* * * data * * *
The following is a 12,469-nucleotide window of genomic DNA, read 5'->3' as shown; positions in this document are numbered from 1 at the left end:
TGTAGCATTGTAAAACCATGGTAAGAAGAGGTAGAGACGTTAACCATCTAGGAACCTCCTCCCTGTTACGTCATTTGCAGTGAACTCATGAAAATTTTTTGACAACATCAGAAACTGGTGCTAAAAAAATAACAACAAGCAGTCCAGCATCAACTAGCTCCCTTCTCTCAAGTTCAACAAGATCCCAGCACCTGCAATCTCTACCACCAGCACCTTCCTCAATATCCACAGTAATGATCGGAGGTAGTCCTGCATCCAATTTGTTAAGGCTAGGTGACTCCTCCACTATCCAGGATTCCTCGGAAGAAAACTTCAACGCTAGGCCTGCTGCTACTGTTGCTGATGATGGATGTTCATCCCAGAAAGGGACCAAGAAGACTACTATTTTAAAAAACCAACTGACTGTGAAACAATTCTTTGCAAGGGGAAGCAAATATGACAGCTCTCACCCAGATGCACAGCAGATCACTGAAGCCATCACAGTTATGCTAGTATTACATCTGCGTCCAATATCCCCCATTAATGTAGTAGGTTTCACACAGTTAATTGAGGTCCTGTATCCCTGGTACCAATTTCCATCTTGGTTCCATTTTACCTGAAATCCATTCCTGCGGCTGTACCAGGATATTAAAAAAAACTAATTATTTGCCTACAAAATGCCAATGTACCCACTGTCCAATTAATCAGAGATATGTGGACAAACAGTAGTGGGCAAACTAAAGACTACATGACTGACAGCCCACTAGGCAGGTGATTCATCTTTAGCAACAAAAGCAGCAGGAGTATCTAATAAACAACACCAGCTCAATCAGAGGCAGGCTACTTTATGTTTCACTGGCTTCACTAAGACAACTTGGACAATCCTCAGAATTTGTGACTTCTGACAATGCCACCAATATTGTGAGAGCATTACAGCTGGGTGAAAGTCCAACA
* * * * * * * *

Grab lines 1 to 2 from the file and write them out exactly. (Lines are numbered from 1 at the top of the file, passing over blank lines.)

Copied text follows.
The following is a 12,469-nucleotide window of genomic DNA, read 5'->3' as shown; positions in this document are numbered from 1 at the left end:
TGTAGCATTGTAAAACCATGGTAAGAAGAGGTAGAGACGTTAACCATCTAGGAACCTCCTCCCTGTTACGTCATTTGCAGTGAACTCATGAAAATTTTTTGACAACATCAGAAACTGGTGCTAAAAAAATAACAACAAGCAGTCCAGCATCAACTAGCTCCCTTCTCTCAAGTTCAACAAGATCCCAGCACCTGCAATCTCTACCACCAGCACCTTCCTCAATATCCACAGTAATGATCGGAGGTAGTCCTGCATCCAATTTGTTAAGGCTAGGTGACTCCTCCACTATCCAGGATTCCTCGGAAGAAAACTTCAACGCTAGGCCTGCTGCTACTGTTGCTGATGATGGATGTTCATCCCAGAAAGGGACCAAGAAGACTACTATTTTAAAAAACCAACTGACTGTGAAACAATTCTTTGCAAGGGGAAGCAAATATGACAGCTCTCACCCAGATGCACAGCAGATCACTGAAGCCATCACAGTTATGCTAGTATTACATCTGCGTCCAATATCCCCCATTAATGTAGTAGGTTTCACACAGTTAATTGAGGTCCTGTATCCCTGGTACCAATTTCCATCTTGGTTCCATTTTACCTGAAATCCATTCCTGCGGCTGTACCAGGATATTAAAAAAAACTAATTATTTGCCTACAAAATGCCAATGTACCCACTGTCCAATTAATCAGAGATATGTGGACAAACAGTAGTGGGCAAACTAAAGACTACATGACTGACAGCCCACTAGGCAGGTGATTCATCTTTAGCAACAAAAGCAGCAGGAGTATCTAATAAACAACACCAGCTCAATCAGAGGCAGGCTACTTTATGTTTCACTGGCTTCACTAAGACAACTTGGACAATCCTCAGAATTTGTGACTTCTGACAATGCCACCAATATTGTGAGAGCATTACAGCTGGGTGAAAGTCCAACA